Last night Wilmington City Council voted to appoint Cam Hay to represent the 8th district. The seat was vacated after Gerald Brady was elected to the State House. As I noted here earlier this week, Cam had won four of the five votes of the special committee formed to interview the candidates and make a recommendation to the full Council. In the News Journal, Adam Taylor reports that two members of Council complained that the result was a foregone conclusion:
Councilwoman Loretta Walsh, whose stepson David Walsh was one of the replacement candidates, abstained. "The whole process was a facade; it was a farce," Loretta Walsh said.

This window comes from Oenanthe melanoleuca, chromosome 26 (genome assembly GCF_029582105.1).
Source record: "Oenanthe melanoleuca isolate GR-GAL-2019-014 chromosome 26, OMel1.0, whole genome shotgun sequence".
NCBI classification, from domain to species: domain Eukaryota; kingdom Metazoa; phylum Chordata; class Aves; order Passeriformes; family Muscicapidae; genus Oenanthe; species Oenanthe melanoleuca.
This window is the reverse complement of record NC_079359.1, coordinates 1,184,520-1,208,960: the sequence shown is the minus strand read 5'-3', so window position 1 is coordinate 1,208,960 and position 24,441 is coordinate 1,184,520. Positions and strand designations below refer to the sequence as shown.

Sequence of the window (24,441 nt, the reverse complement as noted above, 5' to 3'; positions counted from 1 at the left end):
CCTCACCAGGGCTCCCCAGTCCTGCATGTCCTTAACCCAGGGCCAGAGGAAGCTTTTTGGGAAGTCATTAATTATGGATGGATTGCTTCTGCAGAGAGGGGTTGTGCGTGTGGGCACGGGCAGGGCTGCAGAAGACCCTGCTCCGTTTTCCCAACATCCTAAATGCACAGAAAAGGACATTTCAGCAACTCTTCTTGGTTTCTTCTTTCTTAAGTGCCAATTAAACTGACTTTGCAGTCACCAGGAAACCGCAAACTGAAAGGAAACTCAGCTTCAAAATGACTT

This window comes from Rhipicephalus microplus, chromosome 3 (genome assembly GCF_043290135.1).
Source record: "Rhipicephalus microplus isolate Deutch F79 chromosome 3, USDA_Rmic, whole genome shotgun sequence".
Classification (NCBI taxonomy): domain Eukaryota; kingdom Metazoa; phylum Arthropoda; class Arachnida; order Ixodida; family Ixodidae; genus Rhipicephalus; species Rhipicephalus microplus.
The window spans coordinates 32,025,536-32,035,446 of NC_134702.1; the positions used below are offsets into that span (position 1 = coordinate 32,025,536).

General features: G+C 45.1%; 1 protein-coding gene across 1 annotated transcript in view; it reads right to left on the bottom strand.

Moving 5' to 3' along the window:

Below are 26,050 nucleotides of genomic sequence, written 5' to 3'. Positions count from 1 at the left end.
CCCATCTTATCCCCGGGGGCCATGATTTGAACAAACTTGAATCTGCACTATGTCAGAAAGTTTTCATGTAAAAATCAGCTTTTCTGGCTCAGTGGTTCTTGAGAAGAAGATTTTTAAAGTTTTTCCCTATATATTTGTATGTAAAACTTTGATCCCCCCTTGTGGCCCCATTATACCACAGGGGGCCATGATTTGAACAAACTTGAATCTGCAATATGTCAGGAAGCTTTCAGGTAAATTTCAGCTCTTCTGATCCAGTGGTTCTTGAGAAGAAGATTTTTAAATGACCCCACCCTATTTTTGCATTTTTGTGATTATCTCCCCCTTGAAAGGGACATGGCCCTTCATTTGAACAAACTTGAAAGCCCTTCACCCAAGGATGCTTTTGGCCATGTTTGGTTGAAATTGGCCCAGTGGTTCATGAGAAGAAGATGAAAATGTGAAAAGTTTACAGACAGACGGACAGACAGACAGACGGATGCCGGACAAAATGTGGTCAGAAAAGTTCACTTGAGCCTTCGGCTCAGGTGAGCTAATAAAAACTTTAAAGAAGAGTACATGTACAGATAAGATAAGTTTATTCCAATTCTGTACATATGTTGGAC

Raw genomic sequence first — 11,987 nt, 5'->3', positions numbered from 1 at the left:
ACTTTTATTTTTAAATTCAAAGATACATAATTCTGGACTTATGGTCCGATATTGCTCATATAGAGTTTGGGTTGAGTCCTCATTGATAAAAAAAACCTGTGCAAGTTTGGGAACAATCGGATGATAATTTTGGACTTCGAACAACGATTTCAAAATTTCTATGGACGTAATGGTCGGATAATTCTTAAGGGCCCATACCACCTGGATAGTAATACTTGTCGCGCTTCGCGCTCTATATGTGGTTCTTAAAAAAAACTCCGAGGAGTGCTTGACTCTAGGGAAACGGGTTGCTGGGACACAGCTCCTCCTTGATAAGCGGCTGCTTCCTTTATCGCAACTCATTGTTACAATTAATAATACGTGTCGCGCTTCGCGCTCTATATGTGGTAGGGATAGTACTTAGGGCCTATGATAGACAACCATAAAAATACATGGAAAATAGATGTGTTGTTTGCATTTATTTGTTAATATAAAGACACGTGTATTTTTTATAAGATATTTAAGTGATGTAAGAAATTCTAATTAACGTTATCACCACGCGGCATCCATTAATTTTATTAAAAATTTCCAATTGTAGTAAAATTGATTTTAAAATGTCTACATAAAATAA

I was one of eight candidates considered for the vacancy. Last night I spoke before Council to thank them for the opportunity to be fairly considered for the seat. I commended the committee on its endorsement of Cam Hay and urged Council to vote to appoint him. I hardly consider myself an innocent when it comes to the machinations of city politics, and would have noticed if the game had been rigged or I had been played. As far as I can see, all eight candidates had an equal chance to make their case. I have no regrets and no complaints. Cam Hay is an excellent choice to serve on Council. He has my hearty congratulations and unqualified support.
For those who care about the way cities look and function, the Gaming Control Board's decision to anoint Foxwoods and SugarHouse heirs to Philadelphia's two gambling licenses is the worst-case scenario. The winners offered the fewest amenities, uninspired designs, and two of the most cramped and inconvenient sites.